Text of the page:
CLEVELAND — Five days after the Ohio Redistricting Commission was handed the job of drawing the state’s new congressional districts, they’ve yet to even schedule a meeting as they face an Oct. 31 deadline. That’s why Republican Secretary of State Frank LaRose emailed them all Monday night "the clock is ticking, we are on the clock to use sort of the draft analogy.”
The seven-member commission is made up of Republicans LaRose, Governor Mike DeWine, House Speaker Bob Cupp and Senate President Matt Huffman along with Democratic members State Senator Vernon Sykes and State Rep. Emilia Sykes. The congressional districts were handed to them after the state legislature missed a September 30 deadline.
The last time they were together was when they voted along party lines for four-year state legislative maps that are being challenged in court as LaRose and DeWine warned at the time they would. LaRose vowing at the time that when they were handed the task of redrawing the congressional seats as he was certain they would, things would be different.
“It is not going to work this way next time,” he warned. When asked Tuesday about that he said “you're right I wasn't happy with the process last time and I'll tell you that I was working in good faith to try to reach that middle ground but one of the great frustrations that I had is that not everybody else was working in that same spirit of collegiality.”
“With the last process, the state legislative redistricting process, the two sides were not as far apart as they thought they were but I believe that in many cases some of my colleagues on the commission had long ago given up on the prospect of finding that bi-partisan compromise and my hope is that we can keep everybody's head in the game this time and stay focused on really the task that Ohio voters have asked us to do and that is to stay at the table, to roll up our sleeves and to find that bipartisan compromise, that middle ground compromise that is necessary to draw a ten year set of maps," LaRose said.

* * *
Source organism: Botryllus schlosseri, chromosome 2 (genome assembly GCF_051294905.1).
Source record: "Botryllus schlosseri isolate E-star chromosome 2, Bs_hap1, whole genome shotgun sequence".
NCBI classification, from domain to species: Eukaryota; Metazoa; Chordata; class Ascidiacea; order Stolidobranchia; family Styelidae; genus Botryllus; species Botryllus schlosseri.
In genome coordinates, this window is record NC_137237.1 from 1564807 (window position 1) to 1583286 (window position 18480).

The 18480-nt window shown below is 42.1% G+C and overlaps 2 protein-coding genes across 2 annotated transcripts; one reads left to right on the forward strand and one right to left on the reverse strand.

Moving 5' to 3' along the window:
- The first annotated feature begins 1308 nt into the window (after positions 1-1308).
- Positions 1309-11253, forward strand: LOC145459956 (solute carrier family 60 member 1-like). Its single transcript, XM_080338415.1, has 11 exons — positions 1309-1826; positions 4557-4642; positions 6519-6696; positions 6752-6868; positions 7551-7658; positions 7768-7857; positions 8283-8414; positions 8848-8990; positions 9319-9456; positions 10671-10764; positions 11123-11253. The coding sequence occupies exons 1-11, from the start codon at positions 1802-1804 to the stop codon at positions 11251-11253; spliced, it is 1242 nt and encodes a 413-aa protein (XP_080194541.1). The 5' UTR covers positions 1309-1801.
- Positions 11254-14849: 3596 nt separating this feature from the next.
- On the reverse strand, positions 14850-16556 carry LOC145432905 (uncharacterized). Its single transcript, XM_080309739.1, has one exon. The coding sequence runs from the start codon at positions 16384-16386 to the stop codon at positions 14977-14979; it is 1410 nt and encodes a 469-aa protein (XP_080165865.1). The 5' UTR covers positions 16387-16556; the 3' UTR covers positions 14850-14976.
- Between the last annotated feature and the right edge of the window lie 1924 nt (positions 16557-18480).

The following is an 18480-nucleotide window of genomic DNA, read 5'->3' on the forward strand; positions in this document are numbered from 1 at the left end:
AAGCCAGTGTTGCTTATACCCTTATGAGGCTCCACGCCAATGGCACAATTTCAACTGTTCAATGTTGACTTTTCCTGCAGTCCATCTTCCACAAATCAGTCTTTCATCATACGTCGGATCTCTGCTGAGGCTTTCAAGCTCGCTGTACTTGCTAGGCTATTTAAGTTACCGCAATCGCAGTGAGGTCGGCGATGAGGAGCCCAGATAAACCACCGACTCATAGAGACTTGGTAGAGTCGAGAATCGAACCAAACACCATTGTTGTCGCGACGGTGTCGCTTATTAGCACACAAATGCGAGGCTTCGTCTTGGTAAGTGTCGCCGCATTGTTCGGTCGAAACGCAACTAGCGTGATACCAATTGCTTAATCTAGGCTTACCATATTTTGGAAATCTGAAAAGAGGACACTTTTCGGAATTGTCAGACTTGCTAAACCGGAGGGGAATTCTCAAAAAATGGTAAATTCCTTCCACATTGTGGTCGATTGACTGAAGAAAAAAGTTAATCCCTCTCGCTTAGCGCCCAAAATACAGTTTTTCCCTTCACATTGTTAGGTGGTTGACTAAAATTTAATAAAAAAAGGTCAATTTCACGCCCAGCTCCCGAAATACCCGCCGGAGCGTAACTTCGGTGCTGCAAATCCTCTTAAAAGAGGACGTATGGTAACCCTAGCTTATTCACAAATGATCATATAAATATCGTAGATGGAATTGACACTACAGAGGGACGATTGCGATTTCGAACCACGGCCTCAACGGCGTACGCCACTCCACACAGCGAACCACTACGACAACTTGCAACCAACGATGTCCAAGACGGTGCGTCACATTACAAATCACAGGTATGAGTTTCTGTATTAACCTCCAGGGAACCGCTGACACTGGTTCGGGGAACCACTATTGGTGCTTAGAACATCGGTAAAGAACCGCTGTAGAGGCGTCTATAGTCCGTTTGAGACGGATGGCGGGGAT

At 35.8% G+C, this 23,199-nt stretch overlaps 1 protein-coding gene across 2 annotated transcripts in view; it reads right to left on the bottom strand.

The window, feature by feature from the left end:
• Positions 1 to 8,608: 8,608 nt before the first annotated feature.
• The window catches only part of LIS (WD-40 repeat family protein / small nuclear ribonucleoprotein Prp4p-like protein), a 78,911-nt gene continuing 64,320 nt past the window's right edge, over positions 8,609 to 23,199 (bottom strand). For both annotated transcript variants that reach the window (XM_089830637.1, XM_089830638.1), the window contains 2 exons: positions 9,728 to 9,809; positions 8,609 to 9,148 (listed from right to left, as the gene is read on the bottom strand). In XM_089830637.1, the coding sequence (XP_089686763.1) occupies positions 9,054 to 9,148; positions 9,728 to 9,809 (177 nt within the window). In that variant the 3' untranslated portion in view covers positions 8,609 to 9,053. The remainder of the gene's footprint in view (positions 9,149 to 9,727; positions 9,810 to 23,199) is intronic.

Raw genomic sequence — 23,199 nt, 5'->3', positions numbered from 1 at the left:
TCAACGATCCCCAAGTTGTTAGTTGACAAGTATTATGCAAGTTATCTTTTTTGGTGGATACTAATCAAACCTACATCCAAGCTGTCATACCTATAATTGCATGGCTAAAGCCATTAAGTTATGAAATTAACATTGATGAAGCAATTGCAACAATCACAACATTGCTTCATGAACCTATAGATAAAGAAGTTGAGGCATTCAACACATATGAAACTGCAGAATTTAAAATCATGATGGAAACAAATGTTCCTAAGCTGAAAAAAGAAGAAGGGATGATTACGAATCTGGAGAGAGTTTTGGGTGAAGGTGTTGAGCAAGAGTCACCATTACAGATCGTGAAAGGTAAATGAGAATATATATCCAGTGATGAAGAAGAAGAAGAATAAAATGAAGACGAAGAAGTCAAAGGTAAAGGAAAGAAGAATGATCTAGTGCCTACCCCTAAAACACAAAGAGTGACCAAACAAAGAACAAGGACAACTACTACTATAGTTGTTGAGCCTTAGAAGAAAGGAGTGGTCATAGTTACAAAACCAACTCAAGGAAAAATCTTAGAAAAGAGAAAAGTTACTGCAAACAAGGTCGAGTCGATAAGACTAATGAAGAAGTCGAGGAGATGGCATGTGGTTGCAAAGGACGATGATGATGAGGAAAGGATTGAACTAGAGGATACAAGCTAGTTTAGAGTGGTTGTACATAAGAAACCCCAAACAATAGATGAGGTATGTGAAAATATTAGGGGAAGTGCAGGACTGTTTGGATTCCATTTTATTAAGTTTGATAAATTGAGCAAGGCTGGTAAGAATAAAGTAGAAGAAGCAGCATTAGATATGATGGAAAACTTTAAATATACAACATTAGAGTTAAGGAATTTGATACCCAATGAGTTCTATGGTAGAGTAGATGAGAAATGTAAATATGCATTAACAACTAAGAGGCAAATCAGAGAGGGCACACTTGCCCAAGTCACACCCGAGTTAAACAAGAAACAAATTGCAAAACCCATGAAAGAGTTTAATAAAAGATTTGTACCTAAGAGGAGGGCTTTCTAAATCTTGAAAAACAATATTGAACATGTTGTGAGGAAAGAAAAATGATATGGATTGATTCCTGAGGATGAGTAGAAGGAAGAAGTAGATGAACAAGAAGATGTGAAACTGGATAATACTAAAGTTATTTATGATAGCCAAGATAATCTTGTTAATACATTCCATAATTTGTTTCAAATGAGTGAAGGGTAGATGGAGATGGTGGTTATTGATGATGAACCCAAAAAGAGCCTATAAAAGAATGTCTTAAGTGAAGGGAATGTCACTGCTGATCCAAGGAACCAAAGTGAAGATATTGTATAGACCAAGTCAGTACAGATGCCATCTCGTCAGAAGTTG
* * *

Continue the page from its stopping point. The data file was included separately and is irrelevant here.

LaRose and auditor Keith Faber were working with Senator Sykes and Representative Sykes to come to a compromise before things fell apart. News 5 asked LaRose if the colleagues he spoke of then were, by process of elimination, Republicans Cupp and Hoffman.
“You know what in a seven-member process like this I'm not going to start naming names and calling out my colleagues but I can tell you that not everybody was as dedicated to finding that bipartisan compromise. As you mentioned, the auditor and I were and we need that spirit of bipartisanship to come to bear when it comes to this congressional process.“
Whatever the end result he said someone will be unhappy.
“Let's be very honest about this, this is high stakes, very high visibility political process and both the Republican party and the Democratic party and 12 million Ohioans care deeply about how this process works out but a good negotiation is one where both sides walk away from the table just a little bit dissatisfied right? Like when you meet in the middle there's always going to be that compromise that has to happen and certainly, that's the spirit I bring to this. I hope that my colleagues, as we begin this new congressional redistricting process will bring that same spirit to the negotiating table," he said.
As for maps, LaRose says he’s “started drafts and started to put some ideas down on the screen certainly not a complete plan but a first draft set of ideas. I know that other members of the commission are as well. What I'm asking them to is get their ideas together and let's sit down and compare.”
“And by the way, a lot of Ohioans have submitted their own ideas so we're evaluating those and looking at those great ideas. In short order we need to have a commission meeting, we need to talk about a schedule, we need to talk about the rules for the commission and all of those kinds of things and that's why I sent that email to my colleagues just last night asking them let's get together and let's start talking about this because there's a lot of work to do.”